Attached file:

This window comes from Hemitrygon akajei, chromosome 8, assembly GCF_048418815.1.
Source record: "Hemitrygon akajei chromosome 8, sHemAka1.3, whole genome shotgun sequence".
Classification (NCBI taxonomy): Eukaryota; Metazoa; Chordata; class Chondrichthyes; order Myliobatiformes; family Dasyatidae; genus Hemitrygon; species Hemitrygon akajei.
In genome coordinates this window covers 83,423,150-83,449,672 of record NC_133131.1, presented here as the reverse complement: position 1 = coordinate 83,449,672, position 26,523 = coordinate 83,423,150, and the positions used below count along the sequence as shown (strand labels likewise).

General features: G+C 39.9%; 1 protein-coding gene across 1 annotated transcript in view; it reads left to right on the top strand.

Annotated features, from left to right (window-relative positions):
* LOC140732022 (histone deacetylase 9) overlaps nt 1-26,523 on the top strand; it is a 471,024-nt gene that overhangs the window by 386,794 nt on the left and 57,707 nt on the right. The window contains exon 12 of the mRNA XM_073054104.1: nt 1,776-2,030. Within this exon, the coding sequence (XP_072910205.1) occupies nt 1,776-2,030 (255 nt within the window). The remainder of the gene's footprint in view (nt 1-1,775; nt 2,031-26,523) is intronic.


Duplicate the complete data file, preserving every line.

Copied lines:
This window comes from Hemitrygon akajei, chromosome 8, assembly GCF_048418815.1.
Source record: "Hemitrygon akajei chromosome 8, sHemAka1.3, whole genome shotgun sequence".
Classification (NCBI taxonomy): Eukaryota; Metazoa; Chordata; class Chondrichthyes; order Myliobatiformes; family Dasyatidae; genus Hemitrygon; species Hemitrygon akajei.
In genome coordinates this window covers 83,423,150-83,449,672 of record NC_133131.1, presented here as the reverse complement: position 1 = coordinate 83,449,672, position 26,523 = coordinate 83,423,150, and the positions used below count along the sequence as shown (strand labels likewise).

General features: G+C 39.9%; 1 protein-coding gene across 1 annotated transcript in view; it reads left to right on the top strand.

Annotated features, from left to right (window-relative positions):
* LOC140732022 (histone deacetylase 9) overlaps nt 1-26,523 on the top strand; it is a 471,024-nt gene that overhangs the window by 386,794 nt on the left and 57,707 nt on the right. The window contains exon 12 of the mRNA XM_073054104.1: nt 1,776-2,030. Within this exon, the coding sequence (XP_072910205.1) occupies nt 1,776-2,030 (255 nt within the window). The remainder of the gene's footprint in view (nt 1-1,775; nt 2,031-26,523) is intronic.